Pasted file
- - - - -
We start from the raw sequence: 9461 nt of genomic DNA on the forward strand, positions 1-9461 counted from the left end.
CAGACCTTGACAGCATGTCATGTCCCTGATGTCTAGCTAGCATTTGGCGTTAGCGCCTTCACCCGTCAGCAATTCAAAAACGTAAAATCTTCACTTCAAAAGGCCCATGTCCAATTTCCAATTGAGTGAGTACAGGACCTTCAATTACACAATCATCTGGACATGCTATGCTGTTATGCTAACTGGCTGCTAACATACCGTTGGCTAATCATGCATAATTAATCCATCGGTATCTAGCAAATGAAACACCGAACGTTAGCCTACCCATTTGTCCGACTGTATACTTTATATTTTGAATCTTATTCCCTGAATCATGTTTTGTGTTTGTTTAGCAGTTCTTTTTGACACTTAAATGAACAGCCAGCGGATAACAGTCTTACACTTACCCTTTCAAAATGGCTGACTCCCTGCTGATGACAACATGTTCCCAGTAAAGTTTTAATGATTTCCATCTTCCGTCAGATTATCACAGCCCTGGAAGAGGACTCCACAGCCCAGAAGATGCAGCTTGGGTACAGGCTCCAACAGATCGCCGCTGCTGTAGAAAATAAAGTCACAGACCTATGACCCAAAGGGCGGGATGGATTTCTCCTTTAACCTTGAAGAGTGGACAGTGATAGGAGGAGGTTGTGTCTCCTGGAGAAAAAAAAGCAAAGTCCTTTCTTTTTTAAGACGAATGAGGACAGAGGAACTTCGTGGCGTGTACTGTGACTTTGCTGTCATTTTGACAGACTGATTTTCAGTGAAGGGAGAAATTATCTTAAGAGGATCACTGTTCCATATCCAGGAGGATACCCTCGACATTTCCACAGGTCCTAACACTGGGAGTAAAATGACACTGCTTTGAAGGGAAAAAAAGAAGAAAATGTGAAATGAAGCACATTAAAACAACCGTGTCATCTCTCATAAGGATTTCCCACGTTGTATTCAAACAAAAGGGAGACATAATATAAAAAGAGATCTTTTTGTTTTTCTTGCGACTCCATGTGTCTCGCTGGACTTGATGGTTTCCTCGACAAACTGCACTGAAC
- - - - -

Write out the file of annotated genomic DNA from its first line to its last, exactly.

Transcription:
We start from the raw sequence: 9461 nt of genomic DNA on the forward strand, positions 1-9461 counted from the left end.
CAGACCTTGACAGCATGTCATGTCCCTGATGTCTAGCTAGCATTTGGCGTTAGCGCCTTCACCCGTCAGCAATTCAAAAACGTAAAATCTTCACTTCAAAAGGCCCATGTCCAATTTCCAATTGAGTGAGTACAGGACCTTCAATTACACAATCATCTGGACATGCTATGCTGTTATGCTAACTGGCTGCTAACATACCGTTGGCTAATCATGCATAATTAATCCATCGGTATCTAGCAAATGAAACACCGAACGTTAGCCTACCCATTTGTCCGACTGTATACTTTATATTTTGAATCTTATTCCCTGAATCATGTTTTGTGTTTGTTTAGCAGTTCTTTTTGACACTTAAATGAACAGCCAGCGGATAACAGTCTTACACTTACCCTTTCAAAATGGCTGACTCCCTGCTGATGACAACATGTTCCCAGTAAAGTTTTAATGATTTCCATCTTCCGTCAGATTATCACAGCCCTGGAAGAGGACTCCACAGCCCAGAAGATGCAGCTTGGGTACAGGCTCCAACAGATCGCCGCTGCTGTAGAAAATAAAGTCACAGACCTATGACCCAAAGGGCGGGATGGATTTCTCCTTTAACCTTGAAGAGTGGACAGTGATAGGAGGAGGTTGTGTCTCCTGGAGAAAAAAAAGCAAAGTCCTTTCTTTTTTAAGACGAATGAGGACAGAGGAACTTCGTGGCGTGTACTGTGACTTTGCTGTCATTTTGACAGACTGATTTTCAGTGAAGGGAGAAATTATCTTAAGAGGATCACTGTTCCATATCCAGGAGGATACCCTCGACATTTCCACAGGTCCTAACACTGGGAGTAAAATGACACTGCTTTGAAGGGAAAAAAAGAAGAAAATGTGAAATGAAGCACATTAAAACAACCGTGTCATCTCTCATAAGGATTTCCCACGTTGTATTCAAACAAAAGGGAGACATAATATAAAAAGAGATCTTTTTGTTTTTCTTGCGACTCCATGTGTCTCGCTGGACTTGATGGTTTCCTCGACAAACTGCACTGAAC